Formations lesson for August 5: Being Forgiven
July 20 2001 by F. Calvin Parker , Psalm 51:6-14

Formations lesson for August 5: Being Forgiven | Friday, July 20, 2001

Friday, July 20, 2001

Formations lesson for August 5: Being Forgiven

By F. Calvin Parker Psalm 51:6-14 The Shinto religion of Japan lays great stress on purity and cleanliness. Worshipers at a shrine first rinse their hands and mouth with water from a large stone basin. A priest may further purify the worshipers by waving over them a branch of the sakaki tree, a sacred evergreen. In one ceremony a priestess dips a leafy bamboo branch in boiling water and shakes it over herself and her devotees. Similar rites are observed in many religions, for the human desire to be cleansed and forgiven of one's sins is universal.

Forgiveness is cleansing (Psalm 51:6-9) The author of this heart-searching psalm obviously feels unclean before God. He is tormented by a feeling of guilt. Perhaps he is ill and believes God sent him the illness as a punishment for sin. His prayer for cleansing uses three vivid images.

First, "Purge me with hyssop." The psalmist recalls the ceremony in which a priest dips twigs of the hyssop plant into blood or water and sprinkles people who have been in contact with a leper or a corpse. Hyssop was used somewhat as sakaki is used in Japan.

Second, "Wash me, and I shall be whiter than snow." The English Baptist preacher Alexander MacLaren, who lived before the days of washing machines, made this prayer highly graphic: "Wash me, beat me, tread me down, hammer me with mallets, dash me against stones, rub me with smarting soap and caustic niter - do anything, anything with me, if only these foul spots melt away from the texture of my soul."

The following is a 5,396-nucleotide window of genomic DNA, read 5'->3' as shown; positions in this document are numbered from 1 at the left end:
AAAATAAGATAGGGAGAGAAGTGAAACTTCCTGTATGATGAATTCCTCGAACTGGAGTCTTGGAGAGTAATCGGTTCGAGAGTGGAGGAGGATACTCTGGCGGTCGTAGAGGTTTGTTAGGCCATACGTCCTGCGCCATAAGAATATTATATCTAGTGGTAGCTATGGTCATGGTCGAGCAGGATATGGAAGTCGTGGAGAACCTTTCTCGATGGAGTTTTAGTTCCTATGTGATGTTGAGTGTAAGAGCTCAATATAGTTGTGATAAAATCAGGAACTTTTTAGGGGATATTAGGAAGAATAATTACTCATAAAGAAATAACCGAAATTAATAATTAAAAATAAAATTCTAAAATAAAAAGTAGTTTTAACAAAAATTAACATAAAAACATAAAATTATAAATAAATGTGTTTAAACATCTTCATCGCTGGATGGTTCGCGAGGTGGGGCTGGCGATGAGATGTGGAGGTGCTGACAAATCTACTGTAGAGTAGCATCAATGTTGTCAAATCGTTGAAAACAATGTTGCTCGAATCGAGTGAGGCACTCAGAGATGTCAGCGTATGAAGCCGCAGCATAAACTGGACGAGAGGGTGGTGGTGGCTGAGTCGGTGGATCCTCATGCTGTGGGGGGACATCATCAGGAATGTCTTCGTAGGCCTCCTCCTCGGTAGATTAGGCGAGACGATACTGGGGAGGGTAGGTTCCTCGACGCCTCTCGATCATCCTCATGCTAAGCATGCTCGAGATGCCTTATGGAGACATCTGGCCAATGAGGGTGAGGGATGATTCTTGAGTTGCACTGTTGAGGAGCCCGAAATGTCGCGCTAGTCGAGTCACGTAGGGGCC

Third, "Blot out all my iniquities." This means to erase them from the record and hold them against me no more.

This threefold prayer brings to mind the threefold process a modern dry cleaner often uses to renew a soiled garment: spot removal, cleaning, sanitizing. The psalmist wants his spiritual cleansing to be that complete.

Forgiveness is restoration (Psalm 51:10-12) The psalmist longs for a fresh act of creation, which only the Creator can provide. "Create in me a clean heart" uses the same Hebrew word for create that is used in Genesis 1:1. This prayer is especially apt if, as the psalm's traditional heading declares, it is the cry of David after Nathan has confronted him about Bathsheba. The king has committed adultery and murder and tried to cover up these heinous crimes. He needs a wholly new heart.

The psalmist further prays for the revival of something that has died but should have been kept alive - the joy of God's salvation. When our sins are forgiven and we are right with God, we experience deliverance from fear, from guilt, from self. Stated another way, we know the ecstasy of release from dread, from a bad conscience, from our ego. There is no greater joy than this.

Forgiveness is enablement (Psalm 51:13-14) Verse 13 suggests that when we have been forgiven and restored to fellowship with God, we can be effective evangelists. So long as there is a contradiction between our words and deeds, between lip and life, our witness is seriously impaired. This truth gets top billing when the flagrant sin of a TV evangelist is exposed. But even the chief of sinners - witness the apostle Paul - can become a credible witness for Christ through repentance and forgiveness.

In 1956 Nate Saint, Jim Elliot, and three other missionaries were speared to death by Huaorani Indians in the Ecuadorean jungle. Forty years later, Steve Saint, Nate's son, met with the murderers, now Christians, and listened to their stories of that terrible event. "They knew that all of us have experienced God's forgiveness," Steve wrote, "and that they had nothing to fear from me."

Mincaye, the Indian who had killed Nate Saint, gave his testimony at the Amsterdam 2000 evangelism conference. "My heart was black and sick in sin," he said with Steve interpreting, "but I heard (that) God sent His own son. ... He washed my heart clean." Then Mincaye exhorted the assembly: "Go speak (about God) all over the world. Let's take many with us to God's place in heaven." The message was powerful, coming from one who had been forgiven much.

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7/20/2001 12:00:00 AM by F. Calvin Parker , Psalm 51:6-14 | with 0 comments
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